Australian insurers are struggling to implement the new regulations in the financial services sector – such as new governance, risk, and compliance (GRC) obligations, according to Xceedance.
The Federal Government's Financial Sector Reform (Hayne Royal Commission Response) Bill 2020 has introduced new regulations, including provisions for financial services industry codes of conduct to be enforceable, with breaches attracting civil penalties.
The new bill coincides with the Australian Securities and Investments Commission's (ASIC) regulatory guide 271 (RG 271) Internal Dispute Resolution (IDR), and insurers must be compliant by October 05, 2021.
Xceedance claimed that the new obligations, including legislation that followed the financial services Royal Commission and RG 271, are posing severe compliance risks and high costs for some insurers.
“The regulations are well-founded. However, there is significant effort required to onboard new GRC solutions or modify legacy core systems to ensure compliance, and RG 271 is just the tip of the iceberg,” said Stephen Browne, the vice president and country manager at Xceedance.
RG 271 requires insurers to leverage technology and data analytics to improve the IDR process, including:
- increased capture, tracking, analysis, and reporting of complaint data;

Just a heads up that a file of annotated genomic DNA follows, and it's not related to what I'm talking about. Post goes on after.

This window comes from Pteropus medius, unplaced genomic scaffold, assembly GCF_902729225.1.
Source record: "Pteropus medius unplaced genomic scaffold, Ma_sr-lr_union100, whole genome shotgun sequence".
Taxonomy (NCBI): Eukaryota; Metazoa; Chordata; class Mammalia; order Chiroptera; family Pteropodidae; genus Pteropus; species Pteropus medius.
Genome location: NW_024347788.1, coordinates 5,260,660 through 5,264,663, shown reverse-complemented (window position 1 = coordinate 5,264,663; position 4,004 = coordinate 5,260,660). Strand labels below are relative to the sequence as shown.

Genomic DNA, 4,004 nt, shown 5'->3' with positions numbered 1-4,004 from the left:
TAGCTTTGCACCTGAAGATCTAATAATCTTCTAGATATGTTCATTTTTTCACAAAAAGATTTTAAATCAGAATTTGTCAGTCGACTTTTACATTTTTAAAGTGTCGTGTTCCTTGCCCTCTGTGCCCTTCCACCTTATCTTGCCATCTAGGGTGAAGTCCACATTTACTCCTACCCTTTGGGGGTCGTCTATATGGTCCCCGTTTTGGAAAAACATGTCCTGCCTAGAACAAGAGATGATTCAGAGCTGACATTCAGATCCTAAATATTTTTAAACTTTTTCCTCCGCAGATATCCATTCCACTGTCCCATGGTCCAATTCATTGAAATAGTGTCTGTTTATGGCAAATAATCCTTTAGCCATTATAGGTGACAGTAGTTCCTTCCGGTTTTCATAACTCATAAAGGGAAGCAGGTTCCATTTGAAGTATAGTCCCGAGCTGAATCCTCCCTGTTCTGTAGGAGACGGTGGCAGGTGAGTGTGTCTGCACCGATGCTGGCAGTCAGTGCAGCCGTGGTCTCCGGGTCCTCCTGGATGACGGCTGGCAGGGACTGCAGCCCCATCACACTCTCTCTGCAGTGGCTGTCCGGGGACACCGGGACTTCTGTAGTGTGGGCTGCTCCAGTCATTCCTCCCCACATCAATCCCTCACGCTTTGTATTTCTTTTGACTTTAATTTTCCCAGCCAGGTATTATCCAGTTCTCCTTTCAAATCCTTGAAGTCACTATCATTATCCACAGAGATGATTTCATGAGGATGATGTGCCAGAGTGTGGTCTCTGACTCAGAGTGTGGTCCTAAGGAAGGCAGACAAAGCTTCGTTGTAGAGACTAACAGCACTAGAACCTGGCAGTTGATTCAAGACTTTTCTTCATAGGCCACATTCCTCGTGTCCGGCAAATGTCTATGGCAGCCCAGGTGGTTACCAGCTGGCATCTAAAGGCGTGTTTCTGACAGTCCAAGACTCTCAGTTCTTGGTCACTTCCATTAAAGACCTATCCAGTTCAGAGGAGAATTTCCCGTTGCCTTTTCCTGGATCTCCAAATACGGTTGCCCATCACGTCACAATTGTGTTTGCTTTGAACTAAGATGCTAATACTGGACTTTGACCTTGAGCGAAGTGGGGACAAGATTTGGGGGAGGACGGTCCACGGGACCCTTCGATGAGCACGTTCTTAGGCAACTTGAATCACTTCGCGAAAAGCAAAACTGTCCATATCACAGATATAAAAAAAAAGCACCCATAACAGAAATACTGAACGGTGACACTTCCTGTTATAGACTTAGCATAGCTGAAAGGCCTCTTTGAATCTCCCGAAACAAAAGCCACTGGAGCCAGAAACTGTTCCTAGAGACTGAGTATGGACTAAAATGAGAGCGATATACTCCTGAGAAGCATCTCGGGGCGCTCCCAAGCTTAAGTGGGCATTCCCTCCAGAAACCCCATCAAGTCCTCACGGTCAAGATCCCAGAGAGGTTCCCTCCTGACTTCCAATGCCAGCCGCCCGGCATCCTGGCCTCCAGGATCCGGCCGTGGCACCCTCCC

- improved timeliness and efficiency;
- enhanced quality of written communications and IDR responses;
- strengthened complaint management skills; and
- organisation-wide accountability for complaint management.
Browne pointed out that insurers' chief risk officers and IT departments need assistance to improve organisations' compliance.
Madeleine Mattera, a partner at the National Head of Financial Services with Grant Thornton Australia, agreed that the significant reform agenda promulgated by ASIC, the Australian Prudential Regulation Authority (APRA), and the Federal Government after the royal commission creates GRC challenges.
“There was a regulatory hiatus during the COVID-19 pandemic, but it's now returned to normal, and the gloves are off,” Mattera said.
She urges insurers to make managing change a core competency as she expects the trajectory of regulatory reforms to continue.
“It must be budgeted and capability allocated to the three lines of defence – customer-facing personnel who need the skills and technology for compliance, a robust risk management framework, and sound audit and assurance functions. Financial institutions need systems and controls in place to maintain their social licence to operate,” she said.